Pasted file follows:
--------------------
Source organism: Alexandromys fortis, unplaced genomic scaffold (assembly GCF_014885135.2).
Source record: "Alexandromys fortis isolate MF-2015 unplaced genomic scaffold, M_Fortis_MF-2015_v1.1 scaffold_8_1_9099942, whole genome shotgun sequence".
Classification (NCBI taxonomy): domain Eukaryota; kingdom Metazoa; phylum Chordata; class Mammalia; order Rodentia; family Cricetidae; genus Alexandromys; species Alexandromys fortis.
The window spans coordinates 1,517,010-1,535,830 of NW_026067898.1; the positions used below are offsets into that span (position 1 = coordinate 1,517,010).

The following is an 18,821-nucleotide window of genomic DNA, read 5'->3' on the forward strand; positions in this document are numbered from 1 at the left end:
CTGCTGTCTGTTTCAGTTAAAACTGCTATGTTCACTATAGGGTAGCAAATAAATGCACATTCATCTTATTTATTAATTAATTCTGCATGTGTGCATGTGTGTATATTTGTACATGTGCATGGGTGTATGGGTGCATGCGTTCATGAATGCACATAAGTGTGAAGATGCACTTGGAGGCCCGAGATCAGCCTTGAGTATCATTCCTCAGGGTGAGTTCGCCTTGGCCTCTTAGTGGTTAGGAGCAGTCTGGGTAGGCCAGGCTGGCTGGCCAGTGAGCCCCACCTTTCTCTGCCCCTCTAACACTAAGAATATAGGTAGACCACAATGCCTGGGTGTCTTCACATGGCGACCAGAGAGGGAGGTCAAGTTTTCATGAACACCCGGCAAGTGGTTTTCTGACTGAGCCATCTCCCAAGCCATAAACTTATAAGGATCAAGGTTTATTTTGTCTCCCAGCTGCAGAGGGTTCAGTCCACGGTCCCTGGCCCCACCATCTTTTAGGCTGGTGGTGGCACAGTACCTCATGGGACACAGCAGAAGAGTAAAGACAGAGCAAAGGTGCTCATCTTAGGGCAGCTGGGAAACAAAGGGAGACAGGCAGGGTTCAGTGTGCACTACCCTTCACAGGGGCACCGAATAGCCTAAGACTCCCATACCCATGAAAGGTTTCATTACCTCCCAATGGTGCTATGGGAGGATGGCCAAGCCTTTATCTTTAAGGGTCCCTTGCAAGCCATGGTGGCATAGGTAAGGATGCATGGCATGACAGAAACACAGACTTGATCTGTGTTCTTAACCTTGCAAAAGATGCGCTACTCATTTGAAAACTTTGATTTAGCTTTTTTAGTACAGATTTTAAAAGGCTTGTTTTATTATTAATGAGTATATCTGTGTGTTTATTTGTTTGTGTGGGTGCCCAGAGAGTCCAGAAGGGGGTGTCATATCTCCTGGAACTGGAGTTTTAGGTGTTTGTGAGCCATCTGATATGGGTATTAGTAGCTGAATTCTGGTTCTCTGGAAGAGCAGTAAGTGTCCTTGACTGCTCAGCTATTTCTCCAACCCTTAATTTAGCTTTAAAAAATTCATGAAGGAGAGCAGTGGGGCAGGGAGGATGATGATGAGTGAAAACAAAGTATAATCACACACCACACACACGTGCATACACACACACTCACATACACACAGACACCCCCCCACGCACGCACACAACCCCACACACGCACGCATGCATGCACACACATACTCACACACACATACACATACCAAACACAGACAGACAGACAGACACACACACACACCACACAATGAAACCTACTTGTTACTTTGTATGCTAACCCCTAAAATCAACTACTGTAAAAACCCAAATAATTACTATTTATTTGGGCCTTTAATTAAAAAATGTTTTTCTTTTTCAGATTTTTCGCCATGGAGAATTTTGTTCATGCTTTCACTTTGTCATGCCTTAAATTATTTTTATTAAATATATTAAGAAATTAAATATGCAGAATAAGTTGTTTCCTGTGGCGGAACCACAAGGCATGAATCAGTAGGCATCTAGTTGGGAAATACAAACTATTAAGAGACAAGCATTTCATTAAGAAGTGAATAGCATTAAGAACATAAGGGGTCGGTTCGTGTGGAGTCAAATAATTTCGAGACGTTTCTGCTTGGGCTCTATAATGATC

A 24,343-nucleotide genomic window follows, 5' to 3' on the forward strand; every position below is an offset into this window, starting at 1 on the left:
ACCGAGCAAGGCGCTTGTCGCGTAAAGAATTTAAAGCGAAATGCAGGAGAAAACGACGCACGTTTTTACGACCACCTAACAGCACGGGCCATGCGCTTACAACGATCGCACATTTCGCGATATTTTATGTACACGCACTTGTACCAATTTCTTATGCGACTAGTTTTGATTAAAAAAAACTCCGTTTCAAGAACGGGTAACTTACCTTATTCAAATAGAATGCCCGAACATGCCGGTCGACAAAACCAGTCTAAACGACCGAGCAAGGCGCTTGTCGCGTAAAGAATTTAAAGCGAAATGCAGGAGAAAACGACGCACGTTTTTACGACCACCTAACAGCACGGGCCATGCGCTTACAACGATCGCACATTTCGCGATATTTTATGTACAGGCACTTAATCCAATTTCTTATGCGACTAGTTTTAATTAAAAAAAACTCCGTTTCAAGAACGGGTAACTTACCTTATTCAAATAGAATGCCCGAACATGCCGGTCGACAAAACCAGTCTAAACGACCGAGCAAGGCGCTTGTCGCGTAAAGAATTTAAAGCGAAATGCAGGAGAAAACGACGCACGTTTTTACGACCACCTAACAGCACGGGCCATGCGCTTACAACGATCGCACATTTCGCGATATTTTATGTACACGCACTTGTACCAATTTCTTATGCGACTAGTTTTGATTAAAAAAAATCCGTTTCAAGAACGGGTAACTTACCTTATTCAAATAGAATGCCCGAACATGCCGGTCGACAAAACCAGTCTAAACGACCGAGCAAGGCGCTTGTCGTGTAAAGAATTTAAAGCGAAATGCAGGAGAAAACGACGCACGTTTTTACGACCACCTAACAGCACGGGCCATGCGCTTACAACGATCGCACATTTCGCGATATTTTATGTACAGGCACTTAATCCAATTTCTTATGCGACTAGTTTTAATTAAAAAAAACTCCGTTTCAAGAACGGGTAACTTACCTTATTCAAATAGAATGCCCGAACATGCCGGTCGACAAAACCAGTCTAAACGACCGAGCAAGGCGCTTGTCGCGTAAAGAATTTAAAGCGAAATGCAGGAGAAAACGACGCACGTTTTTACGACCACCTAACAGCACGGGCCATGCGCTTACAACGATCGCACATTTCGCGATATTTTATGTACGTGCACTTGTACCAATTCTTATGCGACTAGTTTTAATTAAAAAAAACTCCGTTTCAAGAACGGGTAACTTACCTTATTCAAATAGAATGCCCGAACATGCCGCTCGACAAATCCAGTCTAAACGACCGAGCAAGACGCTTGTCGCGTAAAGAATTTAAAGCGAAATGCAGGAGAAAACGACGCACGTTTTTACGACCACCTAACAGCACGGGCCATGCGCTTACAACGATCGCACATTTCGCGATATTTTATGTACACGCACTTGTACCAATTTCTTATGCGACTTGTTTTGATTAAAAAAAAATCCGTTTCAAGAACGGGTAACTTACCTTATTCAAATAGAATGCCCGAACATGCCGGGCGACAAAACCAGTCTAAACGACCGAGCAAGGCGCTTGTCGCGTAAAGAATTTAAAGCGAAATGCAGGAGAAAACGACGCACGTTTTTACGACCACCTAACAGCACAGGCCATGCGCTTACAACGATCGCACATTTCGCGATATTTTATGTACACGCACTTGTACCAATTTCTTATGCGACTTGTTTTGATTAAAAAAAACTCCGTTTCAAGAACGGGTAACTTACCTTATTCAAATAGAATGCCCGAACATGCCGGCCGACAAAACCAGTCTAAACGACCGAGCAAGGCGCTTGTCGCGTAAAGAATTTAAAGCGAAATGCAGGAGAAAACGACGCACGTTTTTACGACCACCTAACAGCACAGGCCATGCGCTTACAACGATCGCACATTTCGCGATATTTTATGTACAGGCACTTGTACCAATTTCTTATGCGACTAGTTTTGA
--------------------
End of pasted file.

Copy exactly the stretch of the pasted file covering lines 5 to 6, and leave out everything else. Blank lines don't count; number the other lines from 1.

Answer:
The following is an 18,821-nucleotide window of genomic DNA, read 5'->3' on the forward strand; positions in this document are numbered from 1 at the left end:
CTGCTGTCTGTTTCAGTTAAAACTGCTATGTTCACTATAGGGTAGCAAATAAATGCACATTCATCTTATTTATTAATTAATTCTGCATGTGTGCATGTGTGTATATTTGTACATGTGCATGGGTGTATGGGTGCATGCGTTCATGAATGCACATAAGTGTGAAGATGCACTTGGAGGCCCGAGATCAGCCTTGAGTATCATTCCTCAGGGTGAGTTCGCCTTGGCCTCTTAGTGGTTAGGAGCAGTCTGGGTAGGCCAGGCTGGCTGGCCAGTGAGCCCCACCTTTCTCTGCCCCTCTAACACTAAGAATATAGGTAGACCACAATGCCTGGGTGTCTTCACATGGCGACCAGAGAGGGAGGTCAAGTTTTCATGAACACCCGGCAAGTGGTTTTCTGACTGAGCCATCTCCCAAGCCATAAACTTATAAGGATCAAGGTTTATTTTGTCTCCCAGCTGCAGAGGGTTCAGTCCACGGTCCCTGGCCCCACCATCTTTTAGGCTGGTGGTGGCACAGTACCTCATGGGACACAGCAGAAGAGTAAAGACAGAGCAAAGGTGCTCATCTTAGGGCAGCTGGGAAACAAAGGGAGACAGGCAGGGTTCAGTGTGCACTACCCTTCACAGGGGCACCGAATAGCCTAAGACTCCCATACCCATGAAAGGTTTCATTACCTCCCAATGGTGCTATGGGAGGATGGCCAAGCCTTTATCTTTAAGGGTCCCTTGCAAGCCATGGTGGCATAGGTAAGGATGCATGGCATGACAGAAACACAGACTTGATCTGTGTTCTTAACCTTGCAAAAGATGCGCTACTCATTTGAAAACTTTGATTTAGCTTTTTTAGTACAGATTTTAAAAGGCTTGTTTTATTATTAATGAGTATATCTGTGTGTTTATTTGTTTGTGTGGGTGCCCAGAGAGTCCAGAAGGGGGTGTCATATCTCCTGGAACTGGAGTTTTAGGTGTTTGTGAGCCATCTGATATGGGTATTAGTAGCTGAATTCTGGTTCTCTGGAAGAGCAGTAAGTGTCCTTGACTGCTCAGCTATTTCTCCAACCCTTAATTTAGCTTTAAAAAATTCATGAAGGAGAGCAGTGGGGCAGGGAGGATGATGATGAGTGAAAACAAAGTATAATCACACACCACACACACGTGCATACACACACACTCACATACACACAGACACCCCCCCACGCACGCACACAACCCCACACACGCACGCATGCATGCACACACATACTCACACACACATACACATACCAAACACAGACAGACAGACAGACACACACACACACCACACAATGAAACCTACTTGTTACTTTGTATGCTAACCCCTAAAATCAACTACTGTAAAAACCCAAATAATTACTATTTATTTGGGCCTTTAATTAAAAAATGTTTTTCTTTTTCAGATTTTTCGCCATGGAGAATTTTGTTCATGCTTTCACTTTGTCATGCCTTAAATTATTTTTATTAAATATATTAAGAAATTAAATATGCAGAATAAGTTGTTTCCTGTGGCGGAACCACAAGGCATGAATCAGTAGGCATCTAGTTGGGAAATACAAACTATTAAGAGACAAGCATTTCATTAAGAAGTGAATAGCATTAAGAACATAAGGGGTCGGTTCGTGTGGAGTCAAATAATTTCGAGACGTTTCTGCTTGGGCTCTATAATGATC